A smattering of creative revelations.
How do you respond to the urge to create something? Some art forms lend themselves to a potentially rapid response – drawing & painting mean that you can quickly get into your work, see your ideas in action. Other art forms take longer – music, stone-carving, writing, all these require a long creative process. I see needlepoint in this category – slow art.
But as a slow artist, my creative urges aren’t generally slow. I get impatient with the work I’m making – not generally while I’m doing it, but I often feel impatient to see it in its finished state.
I get seized with ideas for compositions, colours, inspirations – things that I’d like to create in needlepoint, but I know that it will be a long time before I can bring any of these to light in stitch and canvas.
But this week, I had a few little personal revelations.
The first was something that occurred to me while I was working on the piece I’m calling ‘shell’.
Whenever I start a piece, when there are just a few little stitches on a big piece of bare canvas, it can be difficult to ‘get into’ the flow. I feel irritable, it doesn’t draw me in to work at it. But I keep going. Then, at some point, usually about a week or so into the stitching, I suddenly ‘see’ where I’m going. The piece starts to have its own life and then, from that point, I find that I have an urgency to carry on.
I reached this point on ‘shell’ this week.
The second thing that occurred to me this week, was that stepping out of my comfort zone, isn’t a bad thing to do.
The tree piece that I started, hadn’t reached the critical point of seeing where I was going with it – I was struggling.
I’d had a break, but then it kept popping up in my mind. I think my subconscious mind has probably been spending time working on it for me. Anyway, I picked it up again, and now I am beginning to ‘see’ it. It won’t take tent stitch, so I’m having to explore alternative ideas. I need to lay down a structure, which I’m doing now, so that I can then come back over those areas, adding colour and texture.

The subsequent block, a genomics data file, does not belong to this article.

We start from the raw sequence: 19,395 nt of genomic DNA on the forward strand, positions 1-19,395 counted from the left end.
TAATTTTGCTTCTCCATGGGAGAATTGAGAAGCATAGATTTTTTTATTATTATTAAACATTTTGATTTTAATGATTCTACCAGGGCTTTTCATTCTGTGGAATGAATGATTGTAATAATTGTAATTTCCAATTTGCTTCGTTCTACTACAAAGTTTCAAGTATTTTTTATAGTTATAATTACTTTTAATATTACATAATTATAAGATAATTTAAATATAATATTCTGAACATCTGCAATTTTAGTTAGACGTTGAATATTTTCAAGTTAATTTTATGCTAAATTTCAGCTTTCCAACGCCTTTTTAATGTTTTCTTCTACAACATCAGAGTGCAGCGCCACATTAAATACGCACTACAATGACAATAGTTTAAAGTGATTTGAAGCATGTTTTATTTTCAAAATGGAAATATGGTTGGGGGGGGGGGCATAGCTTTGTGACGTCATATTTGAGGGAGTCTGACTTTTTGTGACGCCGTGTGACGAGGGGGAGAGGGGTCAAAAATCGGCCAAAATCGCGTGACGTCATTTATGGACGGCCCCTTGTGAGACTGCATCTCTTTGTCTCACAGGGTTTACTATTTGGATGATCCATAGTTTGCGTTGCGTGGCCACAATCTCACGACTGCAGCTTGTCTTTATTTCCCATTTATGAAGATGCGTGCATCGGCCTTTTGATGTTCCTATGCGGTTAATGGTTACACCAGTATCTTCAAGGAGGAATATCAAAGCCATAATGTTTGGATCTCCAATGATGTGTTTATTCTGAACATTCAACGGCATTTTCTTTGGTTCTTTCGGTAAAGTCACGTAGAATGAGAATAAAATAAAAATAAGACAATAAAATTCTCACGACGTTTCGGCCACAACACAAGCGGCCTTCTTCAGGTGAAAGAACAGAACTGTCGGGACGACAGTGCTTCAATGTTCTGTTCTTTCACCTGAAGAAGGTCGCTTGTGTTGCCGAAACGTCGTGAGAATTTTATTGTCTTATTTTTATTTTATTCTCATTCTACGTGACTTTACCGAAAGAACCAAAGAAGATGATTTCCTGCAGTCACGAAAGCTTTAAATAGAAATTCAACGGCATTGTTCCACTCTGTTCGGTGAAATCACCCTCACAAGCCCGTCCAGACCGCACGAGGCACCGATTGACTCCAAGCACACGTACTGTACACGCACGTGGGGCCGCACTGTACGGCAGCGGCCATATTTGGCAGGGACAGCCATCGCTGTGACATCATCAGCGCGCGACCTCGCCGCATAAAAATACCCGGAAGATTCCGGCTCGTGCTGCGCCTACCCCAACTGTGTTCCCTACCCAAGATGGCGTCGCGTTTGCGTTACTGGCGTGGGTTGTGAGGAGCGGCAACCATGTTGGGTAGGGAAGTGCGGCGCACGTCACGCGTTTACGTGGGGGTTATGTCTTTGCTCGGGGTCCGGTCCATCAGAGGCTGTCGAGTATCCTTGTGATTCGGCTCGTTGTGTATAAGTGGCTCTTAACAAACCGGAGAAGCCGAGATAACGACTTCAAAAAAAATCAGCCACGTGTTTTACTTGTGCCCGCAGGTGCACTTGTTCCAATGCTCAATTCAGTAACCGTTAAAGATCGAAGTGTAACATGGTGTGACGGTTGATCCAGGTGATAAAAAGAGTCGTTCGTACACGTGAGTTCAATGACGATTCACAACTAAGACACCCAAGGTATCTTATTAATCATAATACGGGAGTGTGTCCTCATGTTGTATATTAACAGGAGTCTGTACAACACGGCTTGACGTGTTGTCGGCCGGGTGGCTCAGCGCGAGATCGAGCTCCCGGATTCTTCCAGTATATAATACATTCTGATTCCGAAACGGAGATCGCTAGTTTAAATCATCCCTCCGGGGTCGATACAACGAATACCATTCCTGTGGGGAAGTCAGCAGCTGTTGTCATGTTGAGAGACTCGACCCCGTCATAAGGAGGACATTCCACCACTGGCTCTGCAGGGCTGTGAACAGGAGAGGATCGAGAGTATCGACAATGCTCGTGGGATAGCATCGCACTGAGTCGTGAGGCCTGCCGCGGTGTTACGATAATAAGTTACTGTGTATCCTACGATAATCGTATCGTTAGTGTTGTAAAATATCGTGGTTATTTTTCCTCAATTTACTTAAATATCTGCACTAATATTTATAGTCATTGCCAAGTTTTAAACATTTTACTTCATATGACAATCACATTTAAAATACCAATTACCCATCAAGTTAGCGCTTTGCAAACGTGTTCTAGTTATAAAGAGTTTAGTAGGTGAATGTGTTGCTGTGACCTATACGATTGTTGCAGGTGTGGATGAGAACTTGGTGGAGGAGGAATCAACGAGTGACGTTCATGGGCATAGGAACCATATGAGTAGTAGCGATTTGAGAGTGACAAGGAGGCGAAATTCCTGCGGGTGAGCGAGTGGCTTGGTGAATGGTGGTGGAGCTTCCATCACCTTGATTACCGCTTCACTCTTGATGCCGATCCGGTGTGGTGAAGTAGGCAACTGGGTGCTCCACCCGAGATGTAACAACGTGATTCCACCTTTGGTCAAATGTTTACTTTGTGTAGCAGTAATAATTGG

In my mind now, I can see how this can be created – that’s a very big step forward for me. The piece feels so different in hand, to my usual needlepoint, but at last, I’m beginning to understand it better.
And the third thing that struck me this week, was that just because my chosen medium is a slow one, doesn’t mean that I am restricted to working in that medium. At last (please don’t laugh at the poor old girl’s naivety), I realised that when those pesky creative urges hit, there’s nothing to stop me getting the pencils or the paints out, and getting them down.
That might not seem very radical to you, but to me this was important. I do think that I’m gradually starting to understand how ideas form, how odd snippets of inspiration coalesce, and how you don’t have to be a perfect artist to use those flashes as they come.
The best thing I’ve found, is that when I do get the pens out and just get on with it, I experience a great sense of relief, and then I can pick up the stitching again, with a clearer mind.
Oh, and the very last revelation – I love Prague. (I went there last week – there’s a post on my non-stitchy website, Mostly Motley, if you’re interested. Just the most incredibly beautiful city you could imagine).